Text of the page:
The weekend’s racing in Sydney and Melbourne told a very telling tale of two very, very, different cities. The contrasts went a long way towards explaining why racing in bleak city is able to capture the attention of a very crowded media of every shape size and form, and why it is able to resonate and appeal to the hearts and minds of the average punter out there in suburban land.


These days. Melbourne racing’s DNA has an unmistakeably egalitarian base. It is not dominated by the elites. In political terms, Melbourne racing has a more proletarian feel about it. And that’s probably one of the strong underlying reasons why racing in bleak city has such a mainstream populist appeal which resonates through the populace. It probably also goes a long way towards explaining why racing in Sydney struggles to have a strong enough pulse in this larger and more vibrant city.

In Melbourne, it’s almost impossible to escape the conversation about racing wherever you go. Even in their grand final week and weekend, just about everyone you spoke with at a function, or at a pub or at any social gathering had a mate, or a relative, or work colleague who had a share in a racehorse, or had an involvement themselves.

Syndication in Melbourne racing is massive. It is a cornerstone of Victorian racing. Ownership drills down to the smallest of percentages. Start at just a humble one percent and work upwards is a common theme in the ownership of a multitude of horses.

Last weekend’s Melbourne racing convincingly demonstrates the difference between the two States.

At Moonee Valley’s first night racing meeting of the season, one horse clearly dominated the headlines – The Cleaner- an amazing story of a horse raced by a group of crusty old weather-beaten salt of the earth mates from across Bass Strait in sleepy old Tasmania, and trained by an equally amazing true character of Australian racing – Mick Burles.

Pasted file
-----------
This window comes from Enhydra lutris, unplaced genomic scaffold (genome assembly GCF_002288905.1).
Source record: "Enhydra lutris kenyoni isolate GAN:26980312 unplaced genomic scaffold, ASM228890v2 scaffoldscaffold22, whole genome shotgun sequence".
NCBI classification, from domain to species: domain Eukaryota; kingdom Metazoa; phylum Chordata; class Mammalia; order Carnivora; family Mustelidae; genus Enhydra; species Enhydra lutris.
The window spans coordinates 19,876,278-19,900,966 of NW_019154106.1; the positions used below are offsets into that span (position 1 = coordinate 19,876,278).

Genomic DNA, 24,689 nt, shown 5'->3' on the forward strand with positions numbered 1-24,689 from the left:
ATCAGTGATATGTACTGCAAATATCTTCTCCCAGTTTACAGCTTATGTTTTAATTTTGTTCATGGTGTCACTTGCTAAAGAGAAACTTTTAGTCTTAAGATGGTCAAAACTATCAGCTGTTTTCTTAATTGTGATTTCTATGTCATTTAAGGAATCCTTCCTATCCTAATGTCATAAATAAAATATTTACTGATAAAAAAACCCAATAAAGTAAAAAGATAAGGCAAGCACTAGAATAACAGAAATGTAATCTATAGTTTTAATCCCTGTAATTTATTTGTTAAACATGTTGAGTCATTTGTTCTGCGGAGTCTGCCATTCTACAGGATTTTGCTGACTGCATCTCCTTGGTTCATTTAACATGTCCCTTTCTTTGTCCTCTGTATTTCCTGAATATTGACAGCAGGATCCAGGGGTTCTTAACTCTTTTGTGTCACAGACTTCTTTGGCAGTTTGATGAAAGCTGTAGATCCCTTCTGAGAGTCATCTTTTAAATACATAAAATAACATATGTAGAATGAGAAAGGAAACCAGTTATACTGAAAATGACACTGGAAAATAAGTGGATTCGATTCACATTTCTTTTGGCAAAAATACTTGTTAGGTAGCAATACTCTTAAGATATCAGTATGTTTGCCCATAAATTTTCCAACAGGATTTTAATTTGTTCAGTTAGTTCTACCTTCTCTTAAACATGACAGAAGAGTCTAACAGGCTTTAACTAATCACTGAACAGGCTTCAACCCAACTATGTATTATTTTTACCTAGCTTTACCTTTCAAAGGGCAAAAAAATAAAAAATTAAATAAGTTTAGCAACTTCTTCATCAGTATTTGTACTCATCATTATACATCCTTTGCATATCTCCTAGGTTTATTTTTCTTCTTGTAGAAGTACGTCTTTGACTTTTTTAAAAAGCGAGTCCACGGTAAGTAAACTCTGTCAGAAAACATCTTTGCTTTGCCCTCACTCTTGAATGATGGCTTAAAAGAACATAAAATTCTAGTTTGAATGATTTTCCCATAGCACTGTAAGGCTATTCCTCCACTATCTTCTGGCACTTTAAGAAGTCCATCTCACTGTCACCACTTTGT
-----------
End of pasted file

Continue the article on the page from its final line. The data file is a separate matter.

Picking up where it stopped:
The Cleaner is truly the people’s horse. It is an unique romantic story which appeals to the psyche of not just those of us racing tragics. The trip across Bass Strait has become almost a ritual for Mick Burles who loads the “people’s champ” into his float, and drives to Devonport where they then board the Spirit of Tasmania ferry for the overnight trip across Bass Strait to Melbourne. He repeats the ferry trip in reverse back to Devonport the same night after he has completed “mission accomplished” in Melbourne.


The Cleaner with his bold front running style and fighting qualities when challenged in the straight, together with his popular trainer and owners, epitomize the egalitarian nature of Melbourne racing and what was once Australian racing- a sport that, unlike in Sydney, welcomes a wide demographic, and is not about elites with bucket loads of speculative cash gained from the stock market and eager to outdo each other in the sales ring.

The Cleaner is but one example of the egalitarian nature of Melbourne racing as evidenced so tellingly last weekend. Take Trust In A Gust and Rich Enuff, successful in their respective black type races on Sunday at Caulfield.



If ever there was compelling evidence of both the affordability of racing for the little guys and battlers, and for that timeless adage of racing being one of the greatest levellers, Trust In A Gust and Rich Enuff are shining examples.

Trust In a Gust cost just $40,000 as a yearling to the bid of respected Australian bloodstock agent John Foote on behalf of Darren Weir, Victoria’s premier trainer last season and one of the most down to earth “bushies” you could find in the crowded and competitive training ranks in bleak city.

A son of the very modestly successful Keep The Faith, Trust In A Gust was a “spec” buy at the sales and Weir did not have prospective owners beating each other with baseball bats to get to the top of the queue to claim a share. The ownership of Trust In A Gust comprises a swag of syndicates large enough to trigger the “house full” sign in the mounting yard. When they crossed the line in the Group One Rupert Clarke Stakes last Sunday, there was a deafening roar from the owners stand and the cameras said it all.